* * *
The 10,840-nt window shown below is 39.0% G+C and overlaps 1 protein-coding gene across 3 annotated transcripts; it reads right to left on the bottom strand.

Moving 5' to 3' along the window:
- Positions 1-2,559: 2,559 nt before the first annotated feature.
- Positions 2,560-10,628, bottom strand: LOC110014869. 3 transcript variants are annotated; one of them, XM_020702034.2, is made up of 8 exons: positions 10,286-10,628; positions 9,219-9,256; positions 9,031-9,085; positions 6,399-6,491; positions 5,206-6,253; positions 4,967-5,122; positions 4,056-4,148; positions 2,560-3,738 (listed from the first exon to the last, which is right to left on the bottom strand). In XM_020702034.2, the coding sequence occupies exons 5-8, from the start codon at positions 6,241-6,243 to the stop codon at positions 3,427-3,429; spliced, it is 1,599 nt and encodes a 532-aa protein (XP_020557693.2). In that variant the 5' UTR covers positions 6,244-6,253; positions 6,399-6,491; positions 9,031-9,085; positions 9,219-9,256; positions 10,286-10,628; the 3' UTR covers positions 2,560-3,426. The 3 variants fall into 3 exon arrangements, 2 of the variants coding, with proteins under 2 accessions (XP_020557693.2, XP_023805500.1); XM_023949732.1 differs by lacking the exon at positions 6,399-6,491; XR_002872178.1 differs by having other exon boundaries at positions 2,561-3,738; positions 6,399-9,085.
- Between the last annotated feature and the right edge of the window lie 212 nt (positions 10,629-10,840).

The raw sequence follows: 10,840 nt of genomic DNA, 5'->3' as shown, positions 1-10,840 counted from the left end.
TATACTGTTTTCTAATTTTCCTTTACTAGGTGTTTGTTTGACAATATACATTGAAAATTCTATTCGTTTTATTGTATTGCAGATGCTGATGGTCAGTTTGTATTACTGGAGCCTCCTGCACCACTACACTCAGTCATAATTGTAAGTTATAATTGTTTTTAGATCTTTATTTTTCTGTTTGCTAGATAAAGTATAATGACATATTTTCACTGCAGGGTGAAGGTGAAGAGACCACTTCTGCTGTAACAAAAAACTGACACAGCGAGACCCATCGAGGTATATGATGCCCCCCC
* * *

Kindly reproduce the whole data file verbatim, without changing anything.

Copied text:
The 10,840-nt window shown below is 39.0% G+C and overlaps 1 protein-coding gene across 3 annotated transcripts; it reads right to left on the bottom strand.

Moving 5' to 3' along the window:
- Positions 1-2,559: 2,559 nt before the first annotated feature.
- Positions 2,560-10,628, bottom strand: LOC110014869. 3 transcript variants are annotated; one of them, XM_020702034.2, is made up of 8 exons: positions 10,286-10,628; positions 9,219-9,256; positions 9,031-9,085; positions 6,399-6,491; positions 5,206-6,253; positions 4,967-5,122; positions 4,056-4,148; positions 2,560-3,738 (listed from the first exon to the last, which is right to left on the bottom strand). In XM_020702034.2, the coding sequence occupies exons 5-8, from the start codon at positions 6,241-6,243 to the stop codon at positions 3,427-3,429; spliced, it is 1,599 nt and encodes a 532-aa protein (XP_020557693.2). In that variant the 5' UTR covers positions 6,244-6,253; positions 6,399-6,491; positions 9,031-9,085; positions 9,219-9,256; positions 10,286-10,628; the 3' UTR covers positions 2,560-3,426. The 3 variants fall into 3 exon arrangements, 2 of the variants coding, with proteins under 2 accessions (XP_020557693.2, XP_023805500.1); XM_023949732.1 differs by lacking the exon at positions 6,399-6,491; XR_002872178.1 differs by having other exon boundaries at positions 2,561-3,738; positions 6,399-9,085.
- Between the last annotated feature and the right edge of the window lie 212 nt (positions 10,629-10,840).

The raw sequence follows: 10,840 nt of genomic DNA, 5'->3' as shown, positions 1-10,840 counted from the left end.
TATACTGTTTTCTAATTTTCCTTTACTAGGTGTTTGTTTGACAATATACATTGAAAATTCTATTCGTTTTATTGTATTGCAGATGCTGATGGTCAGTTTGTATTACTGGAGCCTCCTGCACCACTACACTCAGTCATAATTGTAAGTTATAATTGTTTTTAGATCTTTATTTTTCTGTTTGCTAGATAAAGTATAATGACATATTTTCACTGCAGGGTGAAGGTGAAGAGACCACTTCTGCTGTAACAAAAAACTGACACAGCGAGACCCATCGAGGTATATGATGCCCCCCC